Mark Shenton: Are critics crucial to the creative process, or talking out their arses?

Adrienne Truscott, Ursula Martinez and Zoe Coombs Marr in Wild Bore. Photo: David Monteith-Hodge Adrienne Truscott, Ursula Martinez and Zoe Coombs Marr in Wild Bore. Photo: David Monteith-Hodge
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There are, as anyone looking at a poster for an Edinburgh show this year will know, more critics than ever. In the Hamlet cartoon in The Stage last week, a sheep hands out a flyer to his show that says: “As you can see, my show got a ***** review from IncrediblyOsbscureWebsiteThatNobodyWillEverCheckUpon.com.”

However, the explosion of these reviewing outlets has been matched by an existential threat to the professional ranks of theatre criticism, in which expert opinion is no longer being financially rewarded sufficiently for all but a few to make a living from it. While the internet has afforded a broadcast platform to anyone and everyone who has an opinion, this does not necessarily mean they are being heard. Notably, the question I’m most frequently asked by aspiring independent writers is how to get traffic to their sites.

On the one hand, this explosion of criticism is healthy. It’s great that so many people are taking the time and trouble to engage with the theatre and what they see there. But at the same time, there’s a profound issue with accountability. An independent writer is accountable to no one but themselves. While a professional critic will be subject to editorial control by a commissioning editor and checks by a sub-editor, there’s no such protection in the ‘wild west’ of self-publishing.

As a critic who is used to having their work subject to editing, I value the process: it’s not infallible, but it can catch and correct errors if and when I make them, and also guide and steer me should I be inconsistent or not provide enough context.

But the great thing about the critical conversation nowadays is that it goes in several directions at once; critics no longer have the field to themselves, and instead of being the first and last word on a production, we are only part of the discussion around it.

But some artists are determined to fight back, and are questioning the critics’ role publicly. One of the Traverse hits at Edinburgh this year has been Wild Bore, in which three comedians use a device of talking out of their arses (literally) to quote from some of the negative reviews they’ve received. In it, Adrienne Truscott makes the routine observation, “Opinions are like assholes. Everyone’s got one.” As Brian Logan put it in his review for the Guardian: “Wild Bore is a wild, wonderful and withering summons for more opinions from a wider range of voices. For less certainty and more open minds.”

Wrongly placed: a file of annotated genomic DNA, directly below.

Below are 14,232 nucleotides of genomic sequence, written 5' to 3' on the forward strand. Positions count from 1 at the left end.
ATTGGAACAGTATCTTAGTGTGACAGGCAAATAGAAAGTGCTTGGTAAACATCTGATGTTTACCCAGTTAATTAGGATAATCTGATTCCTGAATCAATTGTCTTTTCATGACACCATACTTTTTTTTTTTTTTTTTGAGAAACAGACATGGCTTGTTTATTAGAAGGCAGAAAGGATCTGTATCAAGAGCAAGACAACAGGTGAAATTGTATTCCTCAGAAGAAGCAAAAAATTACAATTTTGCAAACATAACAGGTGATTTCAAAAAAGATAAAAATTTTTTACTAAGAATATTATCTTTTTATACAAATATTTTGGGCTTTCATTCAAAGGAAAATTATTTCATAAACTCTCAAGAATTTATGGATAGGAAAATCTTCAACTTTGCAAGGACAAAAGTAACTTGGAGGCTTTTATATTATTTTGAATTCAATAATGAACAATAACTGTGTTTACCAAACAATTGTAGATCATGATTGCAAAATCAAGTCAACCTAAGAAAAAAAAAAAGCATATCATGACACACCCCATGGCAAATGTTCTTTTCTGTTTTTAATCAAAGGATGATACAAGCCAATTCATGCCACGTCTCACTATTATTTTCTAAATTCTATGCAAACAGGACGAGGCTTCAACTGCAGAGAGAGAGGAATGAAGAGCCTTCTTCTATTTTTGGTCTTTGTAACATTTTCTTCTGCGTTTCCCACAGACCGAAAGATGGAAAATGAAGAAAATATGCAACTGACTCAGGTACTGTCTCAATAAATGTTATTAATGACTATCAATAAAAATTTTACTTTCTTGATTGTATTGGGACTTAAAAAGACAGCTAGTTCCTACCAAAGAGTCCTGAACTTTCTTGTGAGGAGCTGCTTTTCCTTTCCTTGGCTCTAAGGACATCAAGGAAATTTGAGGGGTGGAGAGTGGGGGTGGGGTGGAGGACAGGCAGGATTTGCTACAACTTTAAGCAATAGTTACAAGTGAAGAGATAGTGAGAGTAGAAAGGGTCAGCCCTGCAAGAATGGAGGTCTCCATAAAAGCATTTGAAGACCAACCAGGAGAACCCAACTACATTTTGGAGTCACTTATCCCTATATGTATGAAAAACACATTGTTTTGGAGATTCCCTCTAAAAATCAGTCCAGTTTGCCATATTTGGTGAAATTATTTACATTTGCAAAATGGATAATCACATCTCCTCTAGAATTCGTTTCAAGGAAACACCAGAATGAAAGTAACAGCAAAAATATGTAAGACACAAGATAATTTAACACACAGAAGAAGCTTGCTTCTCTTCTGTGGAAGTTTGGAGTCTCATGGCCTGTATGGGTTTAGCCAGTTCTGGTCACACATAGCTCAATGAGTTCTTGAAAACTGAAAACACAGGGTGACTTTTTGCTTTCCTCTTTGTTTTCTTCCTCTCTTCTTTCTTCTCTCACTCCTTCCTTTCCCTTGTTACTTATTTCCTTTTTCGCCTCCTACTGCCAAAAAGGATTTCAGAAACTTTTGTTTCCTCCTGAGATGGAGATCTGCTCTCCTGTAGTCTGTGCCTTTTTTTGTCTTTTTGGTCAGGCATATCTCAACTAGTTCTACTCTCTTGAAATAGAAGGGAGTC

And the show offers its own deep provocation and immunisation against whatever reviews it receives. As Matt Trueman put it for WhatsOnStage: “The whole show dares us to take it seriously even as it dares us to dismiss it. It throws down a gauntlet: review this, chaps. Either we blow smoke up their bottoms or we dump on them from on high. We’re damned either way and by harvesting a script from its own reviews, Wild Bore can absorb any critical response. Whatever we write, it’s just fuel for the fire. It’s a case of artists setting their own parameters, reclaiming artistic control.”

Yet what’s the alternative? A world without critics?

When a number of LA critics were laid off from their papers in 2009, the artistic directors of three of LA’s leading theatres wrote an eloquent joint letter decrying it. “It may seem somewhat ironic that leaders of arts institutions would come out in favour of further criticism. It would be like fire hydrants getting together to come out in favour of more dogs.” Yet that is precisely what they did. “We depend on the voices of critics and arts reporters to help create a conversation with our community. If we let these voices slowly and quietly disappear, the consequences are simple and inevitable: fewer people will know about the productions, fewer people will purchase tickets and, eventually, fewer theatres will exist.”

So, to adapt the old adage: “If a tree falls in a forest and no one is around to hear it, does it make a sound?”, if a theatre production opens and there is no one to list or review it any more, has it actually happened? Of course it has; but reviews act as a permanent record of an ephemeral art, and they also encourage people to attend and support it before it passes. We lose that at our peril. And artists are realising it, even if editors and proprietors aren’t.

When the Young Vic won three Critics’ Circle Theatre awards in 2013, David Lan commented:  “To receive these awards from critics is helpful. One of the things the critics do is create confidence in a piece of work. There are some other ways of creating that confidence – partly the reputation of the theatre and partly the reputation of the actors. Not many people think too much about the directors, but they’ll also think about the writers. One of the ways you try to talk to your audience is say ‘it’s not too big a risk’ or ‘it’s worth taking a risk on’ and what the critics can do when they write about a show is create that confidence in it.”

If confidence in critics is undermined, in the way that Trump, for instance, routinely dismisses all but favourable news outlets as “fake news”, there may be no one left to offer that sort of validation.